Ella Chalfant, who wrote about Boyd's intestate passing in her 1955 book on early wills in Allegheny County, suggests that Brackenridge oversold Pittsburgh and that the reality of life in a small frontier town didn't measure up to his descriptions.

We may never know what motivated young Boyd. Inscrutably -- he gave no reason -- John Boyd left his Water Street office one day in the summer of 1788 and climbed Ayres' Hill to hang himself.

The painting isn't easy to read, either. At first glance it seems to show, at the top of the hill in the background, Duquesne University's Old Main administration building, which for many years had a cupola. But that interpretation collapsed under research. The cupola in the painting didn't match Old Main's, and Old Main stood taller and more solitary on the Bluff in those days. Comparisons of early maps and photographs on the Historic Pittsburgh website indicated the hilltop background building more likely would be a school or other institution in the Lower Hill. If Boyd's Hill was the foreground, as increasingly seemed to be the case, the logical terminal view was the nearest hillock, on the undulating Lower Hill.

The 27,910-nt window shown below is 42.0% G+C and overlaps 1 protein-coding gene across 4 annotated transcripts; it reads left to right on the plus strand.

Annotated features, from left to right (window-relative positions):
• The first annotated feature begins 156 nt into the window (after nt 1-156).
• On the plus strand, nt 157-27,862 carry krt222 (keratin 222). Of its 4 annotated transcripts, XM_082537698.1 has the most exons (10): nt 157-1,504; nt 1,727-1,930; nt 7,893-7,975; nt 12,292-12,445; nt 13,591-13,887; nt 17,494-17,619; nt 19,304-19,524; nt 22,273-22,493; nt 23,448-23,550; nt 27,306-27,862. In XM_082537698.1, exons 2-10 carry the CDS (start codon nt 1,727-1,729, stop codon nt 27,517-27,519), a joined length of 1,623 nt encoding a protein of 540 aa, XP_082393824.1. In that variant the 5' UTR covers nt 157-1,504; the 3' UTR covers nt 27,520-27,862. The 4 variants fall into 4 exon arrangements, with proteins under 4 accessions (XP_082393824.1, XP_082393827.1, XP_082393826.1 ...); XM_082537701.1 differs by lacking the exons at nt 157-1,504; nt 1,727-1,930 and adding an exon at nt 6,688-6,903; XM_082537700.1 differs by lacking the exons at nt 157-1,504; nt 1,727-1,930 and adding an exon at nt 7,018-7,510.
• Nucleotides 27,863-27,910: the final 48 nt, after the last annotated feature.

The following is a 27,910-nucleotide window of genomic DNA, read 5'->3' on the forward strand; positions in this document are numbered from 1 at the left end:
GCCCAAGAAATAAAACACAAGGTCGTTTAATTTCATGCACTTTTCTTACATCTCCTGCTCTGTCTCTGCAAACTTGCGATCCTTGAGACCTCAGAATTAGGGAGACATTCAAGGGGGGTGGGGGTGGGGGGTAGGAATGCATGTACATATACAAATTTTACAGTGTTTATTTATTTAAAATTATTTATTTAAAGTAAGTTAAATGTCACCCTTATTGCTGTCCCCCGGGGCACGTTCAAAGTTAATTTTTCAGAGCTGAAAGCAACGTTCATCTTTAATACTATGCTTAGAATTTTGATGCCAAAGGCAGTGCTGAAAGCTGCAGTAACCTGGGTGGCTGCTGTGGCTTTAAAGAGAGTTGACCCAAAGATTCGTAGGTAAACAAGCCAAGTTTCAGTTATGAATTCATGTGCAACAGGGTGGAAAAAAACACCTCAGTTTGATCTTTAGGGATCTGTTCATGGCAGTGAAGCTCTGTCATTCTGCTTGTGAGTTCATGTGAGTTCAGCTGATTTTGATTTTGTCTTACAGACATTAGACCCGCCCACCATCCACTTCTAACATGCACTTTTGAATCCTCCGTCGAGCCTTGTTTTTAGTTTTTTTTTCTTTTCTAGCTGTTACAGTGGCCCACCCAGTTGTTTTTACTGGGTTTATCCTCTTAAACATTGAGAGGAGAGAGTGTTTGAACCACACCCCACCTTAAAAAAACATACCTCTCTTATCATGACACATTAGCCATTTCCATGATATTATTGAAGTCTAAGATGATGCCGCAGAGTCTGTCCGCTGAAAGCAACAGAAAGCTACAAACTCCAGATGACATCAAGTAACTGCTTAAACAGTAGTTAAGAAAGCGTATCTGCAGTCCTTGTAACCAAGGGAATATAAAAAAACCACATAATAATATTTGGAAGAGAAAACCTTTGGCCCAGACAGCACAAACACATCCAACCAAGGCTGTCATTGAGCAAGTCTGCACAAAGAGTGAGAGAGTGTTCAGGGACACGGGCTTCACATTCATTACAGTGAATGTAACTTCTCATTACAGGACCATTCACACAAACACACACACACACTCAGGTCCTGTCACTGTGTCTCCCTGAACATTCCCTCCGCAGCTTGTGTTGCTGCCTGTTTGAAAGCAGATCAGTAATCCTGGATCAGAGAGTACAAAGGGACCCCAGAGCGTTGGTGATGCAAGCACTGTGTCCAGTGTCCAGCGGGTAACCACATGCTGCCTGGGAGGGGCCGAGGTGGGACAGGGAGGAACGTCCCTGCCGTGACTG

"Boyd's Hill" is a small painting, about 10 by 13 inches. While he painted the foreground with precision, recording even the standing seams of the row houses' metal roofs, Leisser defines the background hillside buildings by their snow-covered roofs with a flurry of loose brush strokes. Yet the schoolhouse cupola stands out, and Pittsburghers of 1892 would have recognized the building by its profile. We, however, are left to play detective.

Possible candidates gleaned from maps were compared with photographs of historic school buildings. Franklin School at Franklin and Logan streets was a massive Richardsonian Romanesque castle with two round corner towers flanking two tall square towers -- the sort Andrew Carnegie called "donkey ears" on the Carnegie Institute building in Oakland, and ordered them removed as part of its expansion. Scratch Franklin; it was nothing like the school in the painting.

Moorhead School -- also known as the Eleventh Ward Public School -- seemed a possibility. The school was at the corner of Enoch and Granville streets and next to St. Bridget's Church. In the painting, the cupola-topped building is close to a building with spires or turrets. But in a 1931 aerial photograph of the Lower Hill from the roof of the Grant Building, Moorhead and St. Bridget's, seen faintly in the distance, don't seem to match the buildings in the painting.